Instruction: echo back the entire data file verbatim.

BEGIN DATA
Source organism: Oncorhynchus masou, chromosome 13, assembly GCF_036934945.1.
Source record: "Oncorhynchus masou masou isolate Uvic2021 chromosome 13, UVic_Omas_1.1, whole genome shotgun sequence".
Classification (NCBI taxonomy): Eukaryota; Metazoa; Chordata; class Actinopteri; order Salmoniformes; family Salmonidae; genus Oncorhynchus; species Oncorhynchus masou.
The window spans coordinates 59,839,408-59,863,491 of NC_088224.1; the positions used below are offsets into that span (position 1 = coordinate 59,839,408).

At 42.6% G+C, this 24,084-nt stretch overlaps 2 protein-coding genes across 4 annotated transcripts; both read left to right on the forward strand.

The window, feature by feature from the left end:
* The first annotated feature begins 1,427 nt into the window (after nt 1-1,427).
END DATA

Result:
Source organism: Oncorhynchus masou, chromosome 13, assembly GCF_036934945.1.
Source record: "Oncorhynchus masou masou isolate Uvic2021 chromosome 13, UVic_Omas_1.1, whole genome shotgun sequence".
Classification (NCBI taxonomy): Eukaryota; Metazoa; Chordata; class Actinopteri; order Salmoniformes; family Salmonidae; genus Oncorhynchus; species Oncorhynchus masou.
The window spans coordinates 59,839,408-59,863,491 of NC_088224.1; the positions used below are offsets into that span (position 1 = coordinate 59,839,408).

At 42.6% G+C, this 24,084-nt stretch overlaps 2 protein-coding genes across 4 annotated transcripts; both read left to right on the forward strand.

The window, feature by feature from the left end:
* The first annotated feature begins 1,427 nt into the window (after nt 1-1,427).